# Introduction to Logistic Regression

Next, run a logistic regression model in SPSS with the bass.sav data. Use YES as the dependent variable and include three independent variables:
Model 1: YES = f(COST, CATCH, INCOME)
1. Conduct hypothesis tests for groups of coefficients. Run another model adding a "block" of demographic variables: EMPLOYED, EDUCATIO, MARRIED, SEX, and AGE (in the Logistic Regression box, click on "Next" then choose the demographic "covariates"). Is the block of variables statistically significant (look for the "block chi-square" statistic in the output)?

2. Conduct tests for structural breaks in the data. Do North and South Carolinians behave similarly? Run 3 versions of model 1: NC, SC, and pooled (in the Logistic Regression box, click on "select" then click on NC, as your "selection variable", choose NC=1 as the "rule" and run the logit model; then do the same for NC=0). What is the likelihood ratio test statistic equal to?

3. Is multicollinearity a problem? Run (1) Model 1 (1) MODEL 1 with EMPLOYED, (2) MODEL 1 with EMPLOYED and without INCOME. What are the effects on the statistical significance of INCOME? What is the correlation between EMPLOYED and INCOME?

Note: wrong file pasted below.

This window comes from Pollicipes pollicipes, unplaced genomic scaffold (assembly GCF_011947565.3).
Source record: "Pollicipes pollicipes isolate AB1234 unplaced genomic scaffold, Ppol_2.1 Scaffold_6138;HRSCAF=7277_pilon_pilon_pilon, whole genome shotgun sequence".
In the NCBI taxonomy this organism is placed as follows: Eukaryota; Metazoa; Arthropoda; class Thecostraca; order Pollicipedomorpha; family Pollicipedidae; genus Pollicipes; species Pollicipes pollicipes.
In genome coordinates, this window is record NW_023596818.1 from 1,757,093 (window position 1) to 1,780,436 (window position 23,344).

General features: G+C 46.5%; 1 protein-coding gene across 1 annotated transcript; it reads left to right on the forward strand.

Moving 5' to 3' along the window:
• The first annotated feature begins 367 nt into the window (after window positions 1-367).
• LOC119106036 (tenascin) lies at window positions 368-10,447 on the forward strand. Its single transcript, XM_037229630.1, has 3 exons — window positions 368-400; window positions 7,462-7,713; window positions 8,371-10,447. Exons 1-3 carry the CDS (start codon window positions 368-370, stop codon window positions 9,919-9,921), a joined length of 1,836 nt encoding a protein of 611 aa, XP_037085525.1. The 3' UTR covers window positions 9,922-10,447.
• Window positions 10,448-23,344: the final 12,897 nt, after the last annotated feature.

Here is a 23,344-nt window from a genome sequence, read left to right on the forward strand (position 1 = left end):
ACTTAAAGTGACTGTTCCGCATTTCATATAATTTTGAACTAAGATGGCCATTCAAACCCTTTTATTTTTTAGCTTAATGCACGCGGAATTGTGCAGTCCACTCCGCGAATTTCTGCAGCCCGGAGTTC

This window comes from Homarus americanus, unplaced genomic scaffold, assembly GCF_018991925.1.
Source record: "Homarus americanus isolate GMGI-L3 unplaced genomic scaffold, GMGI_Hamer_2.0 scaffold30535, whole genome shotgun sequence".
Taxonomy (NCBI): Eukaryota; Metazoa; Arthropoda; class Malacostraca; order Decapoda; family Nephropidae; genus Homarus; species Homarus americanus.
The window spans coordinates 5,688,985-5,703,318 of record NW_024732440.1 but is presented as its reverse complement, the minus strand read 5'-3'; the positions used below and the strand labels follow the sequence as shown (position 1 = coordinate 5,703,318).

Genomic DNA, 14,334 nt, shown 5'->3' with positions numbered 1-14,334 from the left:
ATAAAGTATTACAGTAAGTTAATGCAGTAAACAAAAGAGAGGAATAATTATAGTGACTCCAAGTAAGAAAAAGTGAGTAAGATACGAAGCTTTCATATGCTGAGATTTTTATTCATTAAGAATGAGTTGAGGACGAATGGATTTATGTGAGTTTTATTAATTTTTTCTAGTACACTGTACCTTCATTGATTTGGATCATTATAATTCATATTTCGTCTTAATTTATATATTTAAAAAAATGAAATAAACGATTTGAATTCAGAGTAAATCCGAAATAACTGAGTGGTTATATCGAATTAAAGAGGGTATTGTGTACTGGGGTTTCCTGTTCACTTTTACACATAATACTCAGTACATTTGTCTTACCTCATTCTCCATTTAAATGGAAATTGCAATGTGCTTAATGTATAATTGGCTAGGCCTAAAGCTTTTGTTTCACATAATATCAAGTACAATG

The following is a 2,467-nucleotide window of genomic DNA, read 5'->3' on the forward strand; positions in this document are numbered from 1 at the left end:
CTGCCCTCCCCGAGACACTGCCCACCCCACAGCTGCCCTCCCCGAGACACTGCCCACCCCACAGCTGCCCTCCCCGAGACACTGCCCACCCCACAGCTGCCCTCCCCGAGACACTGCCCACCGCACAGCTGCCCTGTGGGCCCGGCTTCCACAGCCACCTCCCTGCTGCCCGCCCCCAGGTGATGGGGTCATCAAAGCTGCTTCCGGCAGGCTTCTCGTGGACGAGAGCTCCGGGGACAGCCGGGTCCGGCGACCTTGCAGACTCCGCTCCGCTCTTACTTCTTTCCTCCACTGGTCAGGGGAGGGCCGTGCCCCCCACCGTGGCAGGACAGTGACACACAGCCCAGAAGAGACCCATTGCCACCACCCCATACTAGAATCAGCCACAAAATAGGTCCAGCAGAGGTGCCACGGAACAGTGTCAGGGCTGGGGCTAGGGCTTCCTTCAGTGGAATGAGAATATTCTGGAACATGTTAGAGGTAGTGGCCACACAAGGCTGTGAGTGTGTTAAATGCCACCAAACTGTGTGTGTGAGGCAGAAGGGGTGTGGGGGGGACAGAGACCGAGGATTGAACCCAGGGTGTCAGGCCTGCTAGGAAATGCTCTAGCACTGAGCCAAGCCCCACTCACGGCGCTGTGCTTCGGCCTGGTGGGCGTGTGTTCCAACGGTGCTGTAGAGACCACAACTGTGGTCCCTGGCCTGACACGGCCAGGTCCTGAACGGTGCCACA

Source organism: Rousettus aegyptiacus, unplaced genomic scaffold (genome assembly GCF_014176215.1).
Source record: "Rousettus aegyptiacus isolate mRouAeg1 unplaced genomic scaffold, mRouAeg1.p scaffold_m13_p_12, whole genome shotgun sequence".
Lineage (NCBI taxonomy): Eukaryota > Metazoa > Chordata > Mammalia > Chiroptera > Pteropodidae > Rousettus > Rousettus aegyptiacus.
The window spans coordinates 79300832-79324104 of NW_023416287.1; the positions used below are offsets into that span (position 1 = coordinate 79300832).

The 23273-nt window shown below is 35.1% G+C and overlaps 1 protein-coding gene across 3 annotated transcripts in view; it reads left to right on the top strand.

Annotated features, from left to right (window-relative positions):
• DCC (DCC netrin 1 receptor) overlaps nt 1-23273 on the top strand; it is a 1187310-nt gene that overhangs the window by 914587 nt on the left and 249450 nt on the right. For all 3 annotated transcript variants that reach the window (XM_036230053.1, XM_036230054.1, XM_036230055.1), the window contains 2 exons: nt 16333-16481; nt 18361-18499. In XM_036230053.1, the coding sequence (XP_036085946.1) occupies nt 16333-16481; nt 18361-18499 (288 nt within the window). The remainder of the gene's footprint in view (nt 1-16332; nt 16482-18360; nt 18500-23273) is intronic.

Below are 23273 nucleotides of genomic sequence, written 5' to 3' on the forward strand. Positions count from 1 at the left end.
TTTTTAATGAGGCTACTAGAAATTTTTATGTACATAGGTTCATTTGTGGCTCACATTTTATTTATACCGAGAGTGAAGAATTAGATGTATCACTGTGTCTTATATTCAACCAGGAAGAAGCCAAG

4. Conduct more tests for the appropriate model specification. In Model 1: is there a superior functional form? In the SPSS data window, select COST and "transform" and "compute" COST into a new variable: LNCOST=ln(COST). Select INCOME and "transform" and "compute" INCOME into a new variable: INCOMESQ=income*income. Run the alternative functional form:
MODEL 2: YES = f(LNCOST, CATCH, INCOME)

MODEL 3: YES = f(COST, CATCH, INCOME, INCOMESQ)

Finally, if you need to be convinced that the logistic regression model is superior to the linear probability model, here are some things to check:
1. Test for normality of dependent variable (choose the "skewness" option when you calculated "descriptive statistics," if the t-stat on skewness is greater than 2 then the variable is probably non-normal ...).

2. Test for heteroskedasticity with the Park test.

3. Check predicted probabilities from the LP model to determine if they fall outside of the 0, 1 range (save the "unstandardized" predicted value when you run a "regression", "linear" in SPSS).